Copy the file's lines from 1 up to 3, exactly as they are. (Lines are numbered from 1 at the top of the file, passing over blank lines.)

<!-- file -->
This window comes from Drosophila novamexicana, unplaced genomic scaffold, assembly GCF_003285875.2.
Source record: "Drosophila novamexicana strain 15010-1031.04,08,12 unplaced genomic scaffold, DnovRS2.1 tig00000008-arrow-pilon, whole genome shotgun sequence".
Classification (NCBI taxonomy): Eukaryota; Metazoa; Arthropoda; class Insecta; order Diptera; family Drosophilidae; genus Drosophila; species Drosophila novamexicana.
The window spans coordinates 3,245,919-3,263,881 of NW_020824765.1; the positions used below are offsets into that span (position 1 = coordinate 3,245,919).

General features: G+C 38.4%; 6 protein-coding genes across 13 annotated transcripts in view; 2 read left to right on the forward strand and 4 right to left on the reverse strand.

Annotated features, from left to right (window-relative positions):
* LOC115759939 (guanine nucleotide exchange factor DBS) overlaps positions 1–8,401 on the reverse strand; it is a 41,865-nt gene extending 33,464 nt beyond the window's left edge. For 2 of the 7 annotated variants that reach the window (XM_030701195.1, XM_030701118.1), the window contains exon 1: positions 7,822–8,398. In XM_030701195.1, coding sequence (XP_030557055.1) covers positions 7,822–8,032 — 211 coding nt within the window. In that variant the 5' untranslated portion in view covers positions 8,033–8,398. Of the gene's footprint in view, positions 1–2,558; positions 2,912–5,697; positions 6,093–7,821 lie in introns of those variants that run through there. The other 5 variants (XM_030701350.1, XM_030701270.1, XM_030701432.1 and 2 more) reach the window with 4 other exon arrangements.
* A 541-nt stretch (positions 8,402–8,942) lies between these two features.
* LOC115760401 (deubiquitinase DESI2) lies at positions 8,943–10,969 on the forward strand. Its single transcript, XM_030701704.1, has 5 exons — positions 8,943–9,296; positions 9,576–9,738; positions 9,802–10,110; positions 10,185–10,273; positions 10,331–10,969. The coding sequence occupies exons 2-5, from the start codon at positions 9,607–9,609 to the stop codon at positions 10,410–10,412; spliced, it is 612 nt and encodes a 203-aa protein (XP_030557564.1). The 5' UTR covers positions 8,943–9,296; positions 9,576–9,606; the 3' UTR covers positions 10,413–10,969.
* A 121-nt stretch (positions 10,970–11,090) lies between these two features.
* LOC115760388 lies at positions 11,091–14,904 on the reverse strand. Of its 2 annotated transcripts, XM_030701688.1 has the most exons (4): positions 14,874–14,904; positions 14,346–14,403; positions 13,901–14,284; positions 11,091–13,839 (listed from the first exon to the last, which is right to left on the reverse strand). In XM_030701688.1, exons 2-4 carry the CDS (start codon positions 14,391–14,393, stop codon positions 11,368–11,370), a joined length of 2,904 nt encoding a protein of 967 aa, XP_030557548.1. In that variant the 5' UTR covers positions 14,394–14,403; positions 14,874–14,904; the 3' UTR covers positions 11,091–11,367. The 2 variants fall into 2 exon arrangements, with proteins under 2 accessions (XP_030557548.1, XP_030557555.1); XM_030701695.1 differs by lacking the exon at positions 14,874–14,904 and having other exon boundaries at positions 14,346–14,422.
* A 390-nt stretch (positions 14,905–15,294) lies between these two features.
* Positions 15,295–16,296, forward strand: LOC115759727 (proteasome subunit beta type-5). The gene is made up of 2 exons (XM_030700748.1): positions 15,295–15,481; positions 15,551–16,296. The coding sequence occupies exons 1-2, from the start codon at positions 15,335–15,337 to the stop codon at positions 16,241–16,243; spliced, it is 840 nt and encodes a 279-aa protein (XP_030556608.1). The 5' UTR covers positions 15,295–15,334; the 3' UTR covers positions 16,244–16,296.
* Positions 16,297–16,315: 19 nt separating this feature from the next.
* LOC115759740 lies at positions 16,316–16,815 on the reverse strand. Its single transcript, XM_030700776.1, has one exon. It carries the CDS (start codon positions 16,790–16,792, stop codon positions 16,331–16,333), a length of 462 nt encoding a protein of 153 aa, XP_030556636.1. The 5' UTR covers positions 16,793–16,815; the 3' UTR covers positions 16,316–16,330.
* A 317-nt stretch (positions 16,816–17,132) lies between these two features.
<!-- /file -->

This window comes from Drosophila novamexicana, unplaced genomic scaffold, assembly GCF_003285875.2.
Source record: "Drosophila novamexicana strain 15010-1031.04,08,12 unplaced genomic scaffold, DnovRS2.1 tig00000008-arrow-pilon, whole genome shotgun sequence".
Classification (NCBI taxonomy): Eukaryota; Metazoa; Arthropoda; class Insecta; order Diptera; family Drosophilidae; genus Drosophila; species Drosophila novamexicana.